Cardiac sarcoidosis: diagnosis and management

Link to article at PubMed

Rev Cardiovasc Med. 2020 Sep 30;21(3):321-338. doi: 10.31083/j.rcm.2020.03.102.


Sarcoidosis is a chronic inflammatory disease of unknown etiology characterized by multi-organ involvement. End-organ disease consists of granulomatous inflammation, which if left untreated or not resolved spontaneously, leads to permanent fibrosis and end-organ dysfunction. Cardiac involvement and fibrosis in sarcoidosis occur in 5-10% of cases and is becoming increasingly diagnosed. This is due to increased clinical awareness among clinicians and new diagnostic modalities, since magnetic resonance imaging and positron-emission tomography are emerging as "gold standard" tools replacing endomyocardial biopsy. Despite this progress, isolated cardiac sarcoidosis is difficult to differentiate from other causes of arrhythmogenic cardiomyopathy. Cardiac fibrosis leads to congestive heart failure, arrhythmias and sudden cardiac death. Immunosuppressives (mostly corticosteroids) are used for the treatment of cardiac sarcoidosis. Implantable devices like a cardioverter-defibrillator may be warranted in order to prevent sudden cardiac death. In this article current trends in the pathophysiology, diagnosis and management of cardiac sarcoidosis will be reviewed focusing on published research and latest guidelines. Lastly, a management algorithm is proposed.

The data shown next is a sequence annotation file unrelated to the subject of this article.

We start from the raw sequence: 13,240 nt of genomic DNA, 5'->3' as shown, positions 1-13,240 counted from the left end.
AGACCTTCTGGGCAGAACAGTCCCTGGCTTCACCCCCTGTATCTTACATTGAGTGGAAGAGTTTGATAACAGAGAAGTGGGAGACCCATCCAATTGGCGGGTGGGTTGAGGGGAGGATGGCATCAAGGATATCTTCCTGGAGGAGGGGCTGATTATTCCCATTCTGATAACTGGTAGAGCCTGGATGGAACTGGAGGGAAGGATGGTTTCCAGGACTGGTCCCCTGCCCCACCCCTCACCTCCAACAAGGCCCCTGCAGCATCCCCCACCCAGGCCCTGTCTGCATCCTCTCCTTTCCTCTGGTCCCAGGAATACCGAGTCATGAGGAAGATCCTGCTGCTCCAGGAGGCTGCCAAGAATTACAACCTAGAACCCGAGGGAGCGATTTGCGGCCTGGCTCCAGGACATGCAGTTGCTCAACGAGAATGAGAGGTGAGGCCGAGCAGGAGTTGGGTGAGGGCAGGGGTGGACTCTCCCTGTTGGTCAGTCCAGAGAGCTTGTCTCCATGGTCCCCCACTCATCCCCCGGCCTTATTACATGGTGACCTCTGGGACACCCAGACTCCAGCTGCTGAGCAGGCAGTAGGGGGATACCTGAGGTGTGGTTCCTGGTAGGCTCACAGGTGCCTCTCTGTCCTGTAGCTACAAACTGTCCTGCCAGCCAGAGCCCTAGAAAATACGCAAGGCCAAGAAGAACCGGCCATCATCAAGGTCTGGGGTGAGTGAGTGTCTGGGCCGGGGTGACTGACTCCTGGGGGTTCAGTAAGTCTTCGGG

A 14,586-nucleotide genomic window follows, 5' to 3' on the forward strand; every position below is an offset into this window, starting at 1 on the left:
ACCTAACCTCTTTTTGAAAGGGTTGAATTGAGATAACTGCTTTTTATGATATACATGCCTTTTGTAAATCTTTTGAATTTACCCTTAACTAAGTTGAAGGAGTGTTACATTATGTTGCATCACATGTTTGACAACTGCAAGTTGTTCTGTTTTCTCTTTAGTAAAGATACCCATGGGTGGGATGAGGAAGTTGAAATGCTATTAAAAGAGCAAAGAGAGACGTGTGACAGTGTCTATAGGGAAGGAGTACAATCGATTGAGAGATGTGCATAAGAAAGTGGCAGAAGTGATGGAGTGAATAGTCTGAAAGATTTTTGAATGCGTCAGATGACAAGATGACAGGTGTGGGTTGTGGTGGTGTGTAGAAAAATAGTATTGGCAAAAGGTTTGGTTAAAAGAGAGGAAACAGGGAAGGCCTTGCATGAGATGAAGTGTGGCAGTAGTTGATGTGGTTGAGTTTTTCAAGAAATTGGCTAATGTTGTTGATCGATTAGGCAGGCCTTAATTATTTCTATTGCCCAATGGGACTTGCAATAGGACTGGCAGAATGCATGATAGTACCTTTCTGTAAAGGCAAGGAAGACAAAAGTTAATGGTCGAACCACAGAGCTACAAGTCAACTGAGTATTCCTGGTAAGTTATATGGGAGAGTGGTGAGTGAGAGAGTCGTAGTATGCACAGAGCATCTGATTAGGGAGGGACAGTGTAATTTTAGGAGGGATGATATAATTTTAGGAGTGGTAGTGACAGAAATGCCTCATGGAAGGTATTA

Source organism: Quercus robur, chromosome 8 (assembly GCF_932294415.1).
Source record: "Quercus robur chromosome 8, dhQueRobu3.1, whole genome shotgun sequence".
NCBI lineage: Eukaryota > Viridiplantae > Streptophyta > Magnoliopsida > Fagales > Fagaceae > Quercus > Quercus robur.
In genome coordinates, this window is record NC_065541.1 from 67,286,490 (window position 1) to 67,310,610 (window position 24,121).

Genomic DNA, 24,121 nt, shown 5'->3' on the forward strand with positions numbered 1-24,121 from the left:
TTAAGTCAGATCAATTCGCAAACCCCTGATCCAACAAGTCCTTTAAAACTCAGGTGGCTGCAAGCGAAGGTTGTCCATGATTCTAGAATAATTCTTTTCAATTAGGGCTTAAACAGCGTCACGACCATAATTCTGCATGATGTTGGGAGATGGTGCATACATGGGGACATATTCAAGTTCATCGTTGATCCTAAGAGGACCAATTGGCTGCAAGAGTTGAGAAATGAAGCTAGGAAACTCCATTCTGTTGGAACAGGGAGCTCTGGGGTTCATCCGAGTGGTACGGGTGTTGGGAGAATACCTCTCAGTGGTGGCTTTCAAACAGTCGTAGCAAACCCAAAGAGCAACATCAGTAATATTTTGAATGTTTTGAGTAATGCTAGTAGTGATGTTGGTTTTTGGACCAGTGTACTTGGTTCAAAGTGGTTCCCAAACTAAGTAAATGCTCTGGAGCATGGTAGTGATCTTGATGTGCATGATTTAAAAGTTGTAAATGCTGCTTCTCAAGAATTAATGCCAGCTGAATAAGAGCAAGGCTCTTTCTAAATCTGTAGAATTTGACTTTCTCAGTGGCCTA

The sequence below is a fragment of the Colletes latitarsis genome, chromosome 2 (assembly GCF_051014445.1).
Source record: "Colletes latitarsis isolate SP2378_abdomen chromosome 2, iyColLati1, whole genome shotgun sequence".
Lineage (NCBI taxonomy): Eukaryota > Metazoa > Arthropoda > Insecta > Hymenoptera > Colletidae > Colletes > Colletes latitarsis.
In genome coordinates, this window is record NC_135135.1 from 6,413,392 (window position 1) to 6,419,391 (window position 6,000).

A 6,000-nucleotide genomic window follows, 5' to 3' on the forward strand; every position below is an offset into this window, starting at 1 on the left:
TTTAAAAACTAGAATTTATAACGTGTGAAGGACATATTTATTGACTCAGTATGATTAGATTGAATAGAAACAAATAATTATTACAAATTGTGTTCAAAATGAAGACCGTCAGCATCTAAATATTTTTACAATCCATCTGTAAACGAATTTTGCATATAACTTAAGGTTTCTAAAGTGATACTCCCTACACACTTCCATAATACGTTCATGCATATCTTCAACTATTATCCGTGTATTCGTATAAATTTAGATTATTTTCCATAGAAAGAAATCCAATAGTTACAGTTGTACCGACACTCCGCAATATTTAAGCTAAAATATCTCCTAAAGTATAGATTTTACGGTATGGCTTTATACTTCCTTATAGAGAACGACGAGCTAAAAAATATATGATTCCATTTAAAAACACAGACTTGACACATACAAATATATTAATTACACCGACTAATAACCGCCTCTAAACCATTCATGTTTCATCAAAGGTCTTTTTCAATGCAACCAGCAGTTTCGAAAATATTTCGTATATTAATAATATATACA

PMID:33070538 | DOI:10.31083/j.rcm.2020.03.102

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